And so while it is wonderful to speak of God as Father, we lose much if we cannot also see God as Mother, loving us from the beginning to end, giving us life, loving us even in those times when we do not return the love, giving us Her own flesh and blood. We are not used to praying to God as our Mother, we need to practice; we need to remind ourselves, “The God of Jesus Christ is my Mother too.”
This may be for many an unusual idea, given how endlessly we hear the “God is our father” as if it is the only way to speak of God. But to call God our Mother is not unheard of, even at the heart of the Church. One example: in a beautiful passage remarkably found right at the Vatican website, the great medieval mystic theologian Julian of Norwich richly weaves together her understanding of good and evil, love and protection, the Fatherhood and Motherhood of God, of Christ:
"It is a characteristic of God to overcome evil with good. Jesus Christ therefore, who himself overcame evil with good, is our true Mother. We received our ‘Being’ from Him and this is where His Maternity starts and with it comes the gentle Protection and Guard of Love which will never ceases to surround us. Just as God is our Father, so God is also our Mother…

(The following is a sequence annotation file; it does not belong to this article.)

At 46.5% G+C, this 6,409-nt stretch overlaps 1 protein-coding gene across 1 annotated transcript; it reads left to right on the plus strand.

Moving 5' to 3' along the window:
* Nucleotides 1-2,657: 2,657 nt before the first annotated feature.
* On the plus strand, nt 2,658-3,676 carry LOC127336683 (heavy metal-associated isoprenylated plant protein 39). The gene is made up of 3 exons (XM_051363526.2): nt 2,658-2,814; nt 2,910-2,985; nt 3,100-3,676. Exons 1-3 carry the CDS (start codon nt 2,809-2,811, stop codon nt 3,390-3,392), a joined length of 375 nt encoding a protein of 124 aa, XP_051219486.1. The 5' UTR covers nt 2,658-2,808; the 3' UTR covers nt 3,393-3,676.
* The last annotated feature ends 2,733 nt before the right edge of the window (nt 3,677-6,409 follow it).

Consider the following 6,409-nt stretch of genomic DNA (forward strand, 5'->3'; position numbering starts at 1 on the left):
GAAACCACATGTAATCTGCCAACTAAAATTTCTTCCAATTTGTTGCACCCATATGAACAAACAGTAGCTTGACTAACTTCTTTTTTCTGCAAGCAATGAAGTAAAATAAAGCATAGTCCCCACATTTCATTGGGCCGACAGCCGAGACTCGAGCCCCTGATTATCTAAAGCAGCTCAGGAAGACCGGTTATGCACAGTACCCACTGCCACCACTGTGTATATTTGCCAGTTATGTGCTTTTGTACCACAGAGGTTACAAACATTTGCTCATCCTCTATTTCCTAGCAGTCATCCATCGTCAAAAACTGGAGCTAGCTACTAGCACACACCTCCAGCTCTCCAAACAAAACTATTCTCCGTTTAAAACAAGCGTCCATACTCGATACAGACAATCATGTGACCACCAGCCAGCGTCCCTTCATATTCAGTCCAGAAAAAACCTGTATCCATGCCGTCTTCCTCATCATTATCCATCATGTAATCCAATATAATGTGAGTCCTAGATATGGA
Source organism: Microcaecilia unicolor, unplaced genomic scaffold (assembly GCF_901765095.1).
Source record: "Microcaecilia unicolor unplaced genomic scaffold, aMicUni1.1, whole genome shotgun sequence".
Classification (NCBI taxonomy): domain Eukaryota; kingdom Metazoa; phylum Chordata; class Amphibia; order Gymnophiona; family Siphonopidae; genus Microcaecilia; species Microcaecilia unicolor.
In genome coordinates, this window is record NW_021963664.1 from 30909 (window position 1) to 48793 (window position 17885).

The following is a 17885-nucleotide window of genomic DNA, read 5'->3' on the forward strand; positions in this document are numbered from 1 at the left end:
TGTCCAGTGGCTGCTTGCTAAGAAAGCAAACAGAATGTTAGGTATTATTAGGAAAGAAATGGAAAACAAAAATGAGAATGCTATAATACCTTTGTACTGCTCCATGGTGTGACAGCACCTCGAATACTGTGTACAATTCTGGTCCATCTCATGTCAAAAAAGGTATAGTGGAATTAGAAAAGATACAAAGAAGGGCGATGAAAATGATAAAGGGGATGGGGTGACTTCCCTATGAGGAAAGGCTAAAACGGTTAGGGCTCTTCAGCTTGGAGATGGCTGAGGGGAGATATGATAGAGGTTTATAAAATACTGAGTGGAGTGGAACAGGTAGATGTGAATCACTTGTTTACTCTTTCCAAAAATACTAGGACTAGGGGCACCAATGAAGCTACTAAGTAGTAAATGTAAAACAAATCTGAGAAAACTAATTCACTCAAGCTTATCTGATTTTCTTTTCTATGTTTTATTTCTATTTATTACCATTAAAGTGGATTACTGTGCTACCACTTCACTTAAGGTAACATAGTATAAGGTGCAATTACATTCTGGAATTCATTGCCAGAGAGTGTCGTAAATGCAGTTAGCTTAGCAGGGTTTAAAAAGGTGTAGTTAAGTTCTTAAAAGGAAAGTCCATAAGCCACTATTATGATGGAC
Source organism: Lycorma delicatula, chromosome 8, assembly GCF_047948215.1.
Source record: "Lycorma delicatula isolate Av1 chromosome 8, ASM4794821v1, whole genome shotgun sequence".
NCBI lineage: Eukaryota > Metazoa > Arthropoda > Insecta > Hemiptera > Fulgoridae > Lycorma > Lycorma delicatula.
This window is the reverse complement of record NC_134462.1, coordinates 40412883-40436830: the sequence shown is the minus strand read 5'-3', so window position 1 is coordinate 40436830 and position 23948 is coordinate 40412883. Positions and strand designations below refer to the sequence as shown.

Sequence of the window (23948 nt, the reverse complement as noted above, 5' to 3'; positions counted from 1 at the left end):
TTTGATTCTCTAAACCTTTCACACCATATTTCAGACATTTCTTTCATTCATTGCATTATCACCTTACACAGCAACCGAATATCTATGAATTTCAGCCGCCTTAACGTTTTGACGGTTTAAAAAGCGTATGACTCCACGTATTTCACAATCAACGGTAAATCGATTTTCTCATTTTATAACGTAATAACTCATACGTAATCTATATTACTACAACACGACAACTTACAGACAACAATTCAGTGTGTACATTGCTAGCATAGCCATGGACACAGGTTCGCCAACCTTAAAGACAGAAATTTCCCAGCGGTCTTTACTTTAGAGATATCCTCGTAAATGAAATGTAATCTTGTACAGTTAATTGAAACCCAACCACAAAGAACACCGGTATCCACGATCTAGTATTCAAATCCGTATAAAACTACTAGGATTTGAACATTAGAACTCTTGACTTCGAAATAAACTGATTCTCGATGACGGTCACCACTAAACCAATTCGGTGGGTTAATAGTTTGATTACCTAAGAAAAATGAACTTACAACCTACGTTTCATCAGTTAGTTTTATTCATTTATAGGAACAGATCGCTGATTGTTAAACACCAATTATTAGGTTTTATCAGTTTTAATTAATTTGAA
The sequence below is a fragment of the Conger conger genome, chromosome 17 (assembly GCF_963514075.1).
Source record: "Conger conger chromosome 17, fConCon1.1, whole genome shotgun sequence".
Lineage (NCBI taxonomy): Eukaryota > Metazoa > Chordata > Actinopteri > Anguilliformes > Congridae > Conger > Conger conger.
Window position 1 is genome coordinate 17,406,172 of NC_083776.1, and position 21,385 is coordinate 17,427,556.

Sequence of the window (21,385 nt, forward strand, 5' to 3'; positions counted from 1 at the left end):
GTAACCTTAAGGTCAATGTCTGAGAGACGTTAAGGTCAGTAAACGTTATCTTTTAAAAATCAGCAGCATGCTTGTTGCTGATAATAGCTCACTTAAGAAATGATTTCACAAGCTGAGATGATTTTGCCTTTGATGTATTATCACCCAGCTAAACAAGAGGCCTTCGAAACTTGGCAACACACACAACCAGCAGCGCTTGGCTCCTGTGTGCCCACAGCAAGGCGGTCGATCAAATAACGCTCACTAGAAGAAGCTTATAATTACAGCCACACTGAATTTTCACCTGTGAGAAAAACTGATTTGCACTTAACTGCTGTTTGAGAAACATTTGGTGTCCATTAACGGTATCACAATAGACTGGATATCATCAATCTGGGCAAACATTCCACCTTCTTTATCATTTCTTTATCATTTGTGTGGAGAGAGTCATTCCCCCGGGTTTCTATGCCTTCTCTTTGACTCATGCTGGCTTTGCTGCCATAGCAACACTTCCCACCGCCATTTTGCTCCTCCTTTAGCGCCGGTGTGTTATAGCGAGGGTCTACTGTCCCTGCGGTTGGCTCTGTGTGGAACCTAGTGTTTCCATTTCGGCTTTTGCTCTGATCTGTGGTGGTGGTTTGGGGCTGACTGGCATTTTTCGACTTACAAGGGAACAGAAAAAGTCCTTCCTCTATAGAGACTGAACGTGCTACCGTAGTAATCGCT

It is as if to say, I am the power and the Goodness of the Father, I am the Wisdom of the Mother, I am the Light and the Grace which is blessed love, I am the Trinity, I am the Unity, I am the supreme Goodness of all kinds of things, I am the One who makes you love, I am the One who makes you desire, I am the never-ending fulfilment of all true desires…
Our highest Father, God Almighty, who is Being, has always known us and loved us: because of this knowledge, through his marvelous and deep charity and with the unanimous consent of the Blessed Trinity, He wanted the Second Person to become our Mother, our Brother, our Savior. It is thus logical that God, being our Father, be also our Mother. (From “Revelations of Divine Love,” Julian of Norwich (1342-1416)
This is a passage worth re-reading many times, particularly on Mother’s Day, on a Sunday when we are told that love is the life force of our faith, because, after all, God is love.
(Note: the third picture above is a Rohingya mother and child, refugees who had to flee persecution in Myanmar; the fourth picture shows us mothers protesting violence, last summer in Portland, Oregon.)